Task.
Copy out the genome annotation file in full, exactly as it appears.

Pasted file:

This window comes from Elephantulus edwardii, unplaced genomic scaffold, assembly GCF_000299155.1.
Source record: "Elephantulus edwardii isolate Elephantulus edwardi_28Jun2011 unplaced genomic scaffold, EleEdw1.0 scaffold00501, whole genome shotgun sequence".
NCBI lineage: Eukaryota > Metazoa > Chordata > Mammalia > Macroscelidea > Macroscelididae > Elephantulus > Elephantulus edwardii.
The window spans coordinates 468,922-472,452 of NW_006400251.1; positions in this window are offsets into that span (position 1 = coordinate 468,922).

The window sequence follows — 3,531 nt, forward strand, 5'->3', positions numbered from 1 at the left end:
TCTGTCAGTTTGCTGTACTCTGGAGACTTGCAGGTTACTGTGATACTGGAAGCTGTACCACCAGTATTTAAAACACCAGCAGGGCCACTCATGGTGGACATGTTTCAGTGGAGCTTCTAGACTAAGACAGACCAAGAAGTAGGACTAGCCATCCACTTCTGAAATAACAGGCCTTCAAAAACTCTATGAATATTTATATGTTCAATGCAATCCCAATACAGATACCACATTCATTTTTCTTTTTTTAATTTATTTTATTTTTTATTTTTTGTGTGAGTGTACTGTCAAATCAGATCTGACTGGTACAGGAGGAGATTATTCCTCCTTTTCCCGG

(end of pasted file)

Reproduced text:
This window comes from Elephantulus edwardii, unplaced genomic scaffold, assembly GCF_000299155.1.
Source record: "Elephantulus edwardii isolate Elephantulus edwardi_28Jun2011 unplaced genomic scaffold, EleEdw1.0 scaffold00501, whole genome shotgun sequence".
NCBI lineage: Eukaryota > Metazoa > Chordata > Mammalia > Macroscelidea > Macroscelididae > Elephantulus > Elephantulus edwardii.
The window spans coordinates 468,922-472,452 of NW_006400251.1; positions in this window are offsets into that span (position 1 = coordinate 468,922).

The window sequence follows — 3,531 nt, forward strand, 5'->3', positions numbered from 1 at the left end:
TCTGTCAGTTTGCTGTACTCTGGAGACTTGCAGGTTACTGTGATACTGGAAGCTGTACCACCAGTATTTAAAACACCAGCAGGGCCACTCATGGTGGACATGTTTCAGTGGAGCTTCTAGACTAAGACAGACCAAGAAGTAGGACTAGCCATCCACTTCTGAAATAACAGGCCTTCAAAAACTCTATGAATATTTATATGTTCAATGCAATCCCAATACAGATACCACATTCATTTTTCTTTTTTTAATTTATTTTATTTTTTATTTTTTGTGTGAGTGTACTGTCAAATCAGATCTGACTGGTACAGGAGGAGATTATTCCTCCTTTTCCCGG